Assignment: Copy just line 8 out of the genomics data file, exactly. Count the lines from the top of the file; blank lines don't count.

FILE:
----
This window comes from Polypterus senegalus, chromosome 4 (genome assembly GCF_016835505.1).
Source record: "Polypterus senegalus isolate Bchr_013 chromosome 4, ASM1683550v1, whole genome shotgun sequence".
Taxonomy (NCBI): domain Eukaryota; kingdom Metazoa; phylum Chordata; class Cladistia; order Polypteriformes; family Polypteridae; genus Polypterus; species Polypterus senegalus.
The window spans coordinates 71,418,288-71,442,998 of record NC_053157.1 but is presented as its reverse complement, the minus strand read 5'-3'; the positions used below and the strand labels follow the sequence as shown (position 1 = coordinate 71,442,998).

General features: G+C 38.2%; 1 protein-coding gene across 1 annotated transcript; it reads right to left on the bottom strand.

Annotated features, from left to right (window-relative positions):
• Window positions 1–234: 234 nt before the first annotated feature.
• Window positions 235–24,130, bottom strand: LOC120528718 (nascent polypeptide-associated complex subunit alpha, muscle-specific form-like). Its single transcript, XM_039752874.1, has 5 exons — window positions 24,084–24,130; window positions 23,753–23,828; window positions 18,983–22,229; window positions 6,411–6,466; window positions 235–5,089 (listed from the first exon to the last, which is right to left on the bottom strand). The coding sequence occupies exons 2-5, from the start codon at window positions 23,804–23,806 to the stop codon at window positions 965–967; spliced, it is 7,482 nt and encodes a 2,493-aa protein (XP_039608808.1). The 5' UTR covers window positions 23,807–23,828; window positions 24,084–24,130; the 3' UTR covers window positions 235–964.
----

• Window positions 235–24,130, bottom strand: LOC120528718 (nascent polypeptide-associated complex subunit alpha, muscle-specific form-like). Its single transcript, XM_039752874.1, has 5 exons — window positions 24,084–24,130; window positions 23,753–23,828; window positions 18,983–22,229; window positions 6,411–6,466; window positions 235–5,089 (listed from the first exon to the last, which is right to left on the bottom strand). The coding sequence occupies exons 2-5, from the start codon at window positions 23,804–23,806 to the stop codon at window positions 965–967; spliced, it is 7,482 nt and encodes a 2,493-aa protein (XP_039608808.1). The 5' UTR covers window positions 23,807–23,828; window positions 24,084–24,130; the 3' UTR covers window positions 235–964.